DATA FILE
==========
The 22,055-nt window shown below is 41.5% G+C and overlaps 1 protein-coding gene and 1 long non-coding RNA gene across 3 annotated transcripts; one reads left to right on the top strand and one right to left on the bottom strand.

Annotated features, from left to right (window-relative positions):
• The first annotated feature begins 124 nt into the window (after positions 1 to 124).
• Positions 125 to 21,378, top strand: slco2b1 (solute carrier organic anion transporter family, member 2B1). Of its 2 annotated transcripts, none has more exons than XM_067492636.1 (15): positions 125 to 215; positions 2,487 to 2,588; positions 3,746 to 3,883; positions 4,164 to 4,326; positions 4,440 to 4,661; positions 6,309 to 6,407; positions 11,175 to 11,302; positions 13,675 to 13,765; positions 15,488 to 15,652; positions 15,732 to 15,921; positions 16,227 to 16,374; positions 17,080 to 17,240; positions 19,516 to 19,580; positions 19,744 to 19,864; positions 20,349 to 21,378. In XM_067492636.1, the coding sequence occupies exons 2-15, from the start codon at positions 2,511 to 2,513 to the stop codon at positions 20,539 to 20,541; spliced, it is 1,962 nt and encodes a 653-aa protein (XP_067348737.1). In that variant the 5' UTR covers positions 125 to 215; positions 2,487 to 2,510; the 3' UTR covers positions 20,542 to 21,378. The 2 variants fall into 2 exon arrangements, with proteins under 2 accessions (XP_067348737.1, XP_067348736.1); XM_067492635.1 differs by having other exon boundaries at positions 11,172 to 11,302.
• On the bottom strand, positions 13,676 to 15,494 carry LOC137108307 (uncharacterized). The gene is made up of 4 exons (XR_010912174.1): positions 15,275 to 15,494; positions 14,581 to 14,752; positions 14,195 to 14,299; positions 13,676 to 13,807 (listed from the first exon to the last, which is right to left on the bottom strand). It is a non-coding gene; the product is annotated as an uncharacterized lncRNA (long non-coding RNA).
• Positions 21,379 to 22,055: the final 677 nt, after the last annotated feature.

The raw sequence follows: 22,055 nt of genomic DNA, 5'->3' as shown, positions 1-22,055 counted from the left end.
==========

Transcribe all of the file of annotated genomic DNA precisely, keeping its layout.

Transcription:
The 22,055-nt window shown below is 41.5% G+C and overlaps 1 protein-coding gene and 1 long non-coding RNA gene across 3 annotated transcripts; one reads left to right on the top strand and one right to left on the bottom strand.

Annotated features, from left to right (window-relative positions):
• The first annotated feature begins 124 nt into the window (after positions 1 to 124).
• Positions 125 to 21,378, top strand: slco2b1 (solute carrier organic anion transporter family, member 2B1). Of its 2 annotated transcripts, none has more exons than XM_067492636.1 (15): positions 125 to 215; positions 2,487 to 2,588; positions 3,746 to 3,883; positions 4,164 to 4,326; positions 4,440 to 4,661; positions 6,309 to 6,407; positions 11,175 to 11,302; positions 13,675 to 13,765; positions 15,488 to 15,652; positions 15,732 to 15,921; positions 16,227 to 16,374; positions 17,080 to 17,240; positions 19,516 to 19,580; positions 19,744 to 19,864; positions 20,349 to 21,378. In XM_067492636.1, the coding sequence occupies exons 2-15, from the start codon at positions 2,511 to 2,513 to the stop codon at positions 20,539 to 20,541; spliced, it is 1,962 nt and encodes a 653-aa protein (XP_067348737.1). In that variant the 5' UTR covers positions 125 to 215; positions 2,487 to 2,510; the 3' UTR covers positions 20,542 to 21,378. The 2 variants fall into 2 exon arrangements, with proteins under 2 accessions (XP_067348737.1, XP_067348736.1); XM_067492635.1 differs by having other exon boundaries at positions 11,172 to 11,302.
• On the bottom strand, positions 13,676 to 15,494 carry LOC137108307 (uncharacterized). The gene is made up of 4 exons (XR_010912174.1): positions 15,275 to 15,494; positions 14,581 to 14,752; positions 14,195 to 14,299; positions 13,676 to 13,807 (listed from the first exon to the last, which is right to left on the bottom strand). It is a non-coding gene; the product is annotated as an uncharacterized lncRNA (long non-coding RNA).
• Positions 21,379 to 22,055: the final 677 nt, after the last annotated feature.

The raw sequence follows: 22,055 nt of genomic DNA, 5'->3' as shown, positions 1-22,055 counted from the left end.